“Will you come back for me?”
His eyes were the clearest, most inviting blue, and his skin was dark and weathered by the sun, bearing the impact of living on the streets in San Diego. But something overtook me that day that broke down any fear or inhibition, boundary or pre-conceived notion, and that something, encouraged me to live out who God created me to be. Inspiring me to come closer, to sit in the aroma of urine- stained clothing, I took hold of the hand of a man whose name I didn’t think I knew.
I was a college senior who dramatically shifted her area of studies from pre-veterinary to theology, who struggled to accept the realities of what captured my heart’s attention and yearning. Though my love of animals and biology influenced my charisms, it did not define them. The study of faith, and the exploration of understanding God more fully, always captured my imagination, stirring my deepest longings to a place of encouragement. This process to come to live into knowing the deeper layers of my giftedness has never been one dimensional, or a simple flipping of a switch to sudden awareness. It has been a brave and vulnerable exploration of the depths of my uniquely created being that often struggles to dive into that deeper next layer of my selfhood. Yet, there was something about that year — Perhaps it was rooted in the general anxiety that all soon-to-be graduates hold, that sudden coming to terms with the reality of having to step out into the world, beyond a college campus, and into a place of intentional contribution to society at-large. Yes, it could have been that; but as I continue to reflect on this exactly twenty years later (2001-2021), it wasn’t solely that simplistic notion of a young person trying to make their place in the world. It was the beginnings of my understanding how God communicates with me.
There is no easy way for me to describe my prayer life, as God is downright demanding of me, constantly urging me to be brave and to step into the unknown and trust. In those moments, God gently places care, through people or experiences, which take hold of my fear and surround me with a sense of peace. This moment in San Diego was my first fully aware moment of what this kind of prayer life is like. It is radical, and honest, challenging and demanding, frank and loving, and enduring.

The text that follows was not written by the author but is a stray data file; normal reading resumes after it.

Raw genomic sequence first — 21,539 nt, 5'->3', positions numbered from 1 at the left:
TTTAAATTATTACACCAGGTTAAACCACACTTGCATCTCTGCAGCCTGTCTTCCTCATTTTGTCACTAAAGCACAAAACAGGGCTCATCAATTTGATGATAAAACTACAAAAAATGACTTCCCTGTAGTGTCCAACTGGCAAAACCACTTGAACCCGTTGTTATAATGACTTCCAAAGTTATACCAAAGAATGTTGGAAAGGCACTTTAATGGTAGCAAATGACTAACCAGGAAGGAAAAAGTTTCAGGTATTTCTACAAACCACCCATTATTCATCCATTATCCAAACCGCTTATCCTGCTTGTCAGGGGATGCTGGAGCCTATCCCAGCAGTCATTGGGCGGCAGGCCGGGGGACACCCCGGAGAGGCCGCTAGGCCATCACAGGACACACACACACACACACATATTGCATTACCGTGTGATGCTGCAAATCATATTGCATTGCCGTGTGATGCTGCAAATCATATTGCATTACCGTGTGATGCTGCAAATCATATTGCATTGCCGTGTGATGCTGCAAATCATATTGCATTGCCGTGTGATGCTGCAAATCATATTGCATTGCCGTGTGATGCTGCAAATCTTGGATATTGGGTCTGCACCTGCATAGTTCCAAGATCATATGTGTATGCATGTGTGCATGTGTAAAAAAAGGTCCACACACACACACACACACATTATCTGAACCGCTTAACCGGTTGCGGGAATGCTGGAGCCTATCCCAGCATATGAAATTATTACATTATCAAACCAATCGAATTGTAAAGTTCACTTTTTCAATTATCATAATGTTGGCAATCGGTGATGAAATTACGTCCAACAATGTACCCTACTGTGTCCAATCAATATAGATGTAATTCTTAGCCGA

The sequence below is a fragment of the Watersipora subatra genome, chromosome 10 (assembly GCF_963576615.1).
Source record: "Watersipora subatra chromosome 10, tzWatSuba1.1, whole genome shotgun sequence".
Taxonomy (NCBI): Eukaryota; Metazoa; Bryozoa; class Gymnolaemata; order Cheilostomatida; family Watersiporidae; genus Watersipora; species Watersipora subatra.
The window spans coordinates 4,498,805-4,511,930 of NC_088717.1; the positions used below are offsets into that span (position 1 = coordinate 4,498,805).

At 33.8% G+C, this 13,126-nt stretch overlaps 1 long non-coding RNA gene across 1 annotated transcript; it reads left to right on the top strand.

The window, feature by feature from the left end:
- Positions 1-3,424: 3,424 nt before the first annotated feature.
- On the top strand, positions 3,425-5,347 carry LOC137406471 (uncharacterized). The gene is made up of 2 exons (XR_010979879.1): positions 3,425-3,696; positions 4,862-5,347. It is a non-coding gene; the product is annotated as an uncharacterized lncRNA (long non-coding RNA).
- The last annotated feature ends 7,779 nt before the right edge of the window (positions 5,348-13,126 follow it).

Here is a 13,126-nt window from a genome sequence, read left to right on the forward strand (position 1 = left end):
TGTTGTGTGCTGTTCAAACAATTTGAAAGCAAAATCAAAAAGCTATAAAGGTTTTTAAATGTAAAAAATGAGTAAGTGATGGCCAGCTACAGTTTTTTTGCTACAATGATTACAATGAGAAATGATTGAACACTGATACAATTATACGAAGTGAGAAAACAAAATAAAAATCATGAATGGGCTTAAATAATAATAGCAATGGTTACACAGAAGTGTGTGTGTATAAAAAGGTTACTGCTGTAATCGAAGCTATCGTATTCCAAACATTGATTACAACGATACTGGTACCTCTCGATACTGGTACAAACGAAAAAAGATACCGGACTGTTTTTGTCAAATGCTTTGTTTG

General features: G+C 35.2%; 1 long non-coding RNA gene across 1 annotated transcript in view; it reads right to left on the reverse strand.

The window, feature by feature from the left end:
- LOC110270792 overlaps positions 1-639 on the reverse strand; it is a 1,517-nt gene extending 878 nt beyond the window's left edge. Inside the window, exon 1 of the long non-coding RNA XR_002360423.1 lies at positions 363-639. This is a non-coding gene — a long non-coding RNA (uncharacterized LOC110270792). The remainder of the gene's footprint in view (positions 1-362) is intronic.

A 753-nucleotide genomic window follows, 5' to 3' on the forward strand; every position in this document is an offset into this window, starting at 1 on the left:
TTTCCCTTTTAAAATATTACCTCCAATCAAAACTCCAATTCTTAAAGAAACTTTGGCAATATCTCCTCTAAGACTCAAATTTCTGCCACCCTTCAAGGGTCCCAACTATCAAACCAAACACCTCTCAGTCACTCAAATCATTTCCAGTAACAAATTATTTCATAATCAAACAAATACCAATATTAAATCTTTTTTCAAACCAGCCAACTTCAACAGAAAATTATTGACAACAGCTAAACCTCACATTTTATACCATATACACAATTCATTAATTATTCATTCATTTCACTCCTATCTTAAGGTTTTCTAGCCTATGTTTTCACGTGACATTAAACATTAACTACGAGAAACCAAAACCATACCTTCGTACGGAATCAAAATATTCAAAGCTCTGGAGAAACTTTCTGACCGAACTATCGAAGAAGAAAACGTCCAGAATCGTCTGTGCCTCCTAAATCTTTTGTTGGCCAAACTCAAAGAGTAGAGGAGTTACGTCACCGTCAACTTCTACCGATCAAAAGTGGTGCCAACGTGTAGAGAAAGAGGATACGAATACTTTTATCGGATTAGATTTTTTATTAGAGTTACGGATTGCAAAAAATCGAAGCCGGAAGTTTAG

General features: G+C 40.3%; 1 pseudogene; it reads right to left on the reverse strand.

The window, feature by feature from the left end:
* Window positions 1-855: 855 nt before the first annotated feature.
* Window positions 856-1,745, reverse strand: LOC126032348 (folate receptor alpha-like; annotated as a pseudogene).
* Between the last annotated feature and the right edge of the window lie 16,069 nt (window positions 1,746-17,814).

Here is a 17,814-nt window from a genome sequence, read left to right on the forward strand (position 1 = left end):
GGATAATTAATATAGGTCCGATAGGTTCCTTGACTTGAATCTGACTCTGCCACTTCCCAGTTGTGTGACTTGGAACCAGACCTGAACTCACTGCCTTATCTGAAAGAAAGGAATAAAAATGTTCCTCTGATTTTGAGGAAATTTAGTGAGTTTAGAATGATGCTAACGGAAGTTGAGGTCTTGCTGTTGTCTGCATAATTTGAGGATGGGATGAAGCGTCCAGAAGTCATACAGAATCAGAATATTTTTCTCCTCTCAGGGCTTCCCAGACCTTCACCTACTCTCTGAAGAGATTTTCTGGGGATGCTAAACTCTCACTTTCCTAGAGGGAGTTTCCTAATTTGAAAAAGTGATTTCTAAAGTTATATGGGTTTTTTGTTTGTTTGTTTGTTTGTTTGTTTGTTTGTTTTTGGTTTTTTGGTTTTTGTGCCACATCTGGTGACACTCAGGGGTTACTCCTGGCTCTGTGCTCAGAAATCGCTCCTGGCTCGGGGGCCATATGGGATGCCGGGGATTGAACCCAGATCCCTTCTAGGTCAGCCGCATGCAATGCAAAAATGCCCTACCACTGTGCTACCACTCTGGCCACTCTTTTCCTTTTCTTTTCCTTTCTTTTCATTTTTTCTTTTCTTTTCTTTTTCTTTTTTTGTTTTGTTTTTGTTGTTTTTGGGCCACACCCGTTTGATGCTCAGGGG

A group of us were out to do service work, opting into warm meals to serve the community, exploring the streets, stopping to greet those who were hungry, and coming to know their stories. I ventured close to the trolley tracks where two men were sitting: one, a man screaming obscenities, making me very uncomfortable; and the other, gentler and more open to my presence. With each step closer to the pair of men , the vulgarities grew and the possibility of me risking my safety increased; yet I could not shake the desire to offer the gentler man my company. As I walked closer, and sat with my new friend, it was as if the world around me went quiet and still. I couldn’t see or hear anything else. It was just he and I, and I was invited into the simplest, yet most moving of conversations in my life.
As most young adults would do in an act of service, I gave him a hamburger, extending kind words of hope that this might assist with any hunger he was experiencing that day. I hoped he would be open to accepting my offering. This was the extent of what I had imagined I would be doing in that moment, yet he somehow tore down all my walls of self-inhibition within a moment, and gazed upon me like no other in my life had done before. And he thanked me. “You have the eyes of an angel,” he said. That moment gave me the opportunity to see his soul through a blue abyss of love and mercy, seeing the depths of his compassion in his tired eyes. I was captivated and our eyes locked for what seemed to be hours, but likely it was just a few minutes. We spoke a little about ourselves, but it wasn’t long before he took me to that deep place of vulnerability, and asked me, “Will you come back for me?” I was honestly like Peter, denying Jesus three times, and I had a fast curt answer for my first two responses to his question, “Well, I am offering you this today. That is what I have to give.”
“But will you come back for me?,” he urged. And again, I offered an oversimplified, “I don’t know what you mean.” But by the third time, I finally said, “Yes. I will come back for you.” And just like the cock crowing, I was suddenly taken back into the loud noises of the trolleys passing and my friends calling for me, as we had to get to the next portion of our retreat experience together. Suddenly, the moment was gone. I walked away, left with a lifetime of responding to that conversation.
The initial days after that dialogue I struggled, thinking how I could find this man housing, or align him with a local organization or group to care for him. My graduation was a few short weeks away, and I could not fulfill my initial ideas of how to fulfill my promise to him. The days went onto weeks, and months, and even years. At some point in this lifelong discernment of my response, the theological reflective promptings of my peers and studies, crystalized the prayer that God gifted me with that day. The person of Jesus Christ was demanding me to offer my fullest self.
I had the privilege of sitting with Christ on the streets, near the trolley tracks, disguised as a person we may fear; but who ended up, stopping all of time to be with me, to hold my hand, and to call for me by name…. requiring that I always come back for him.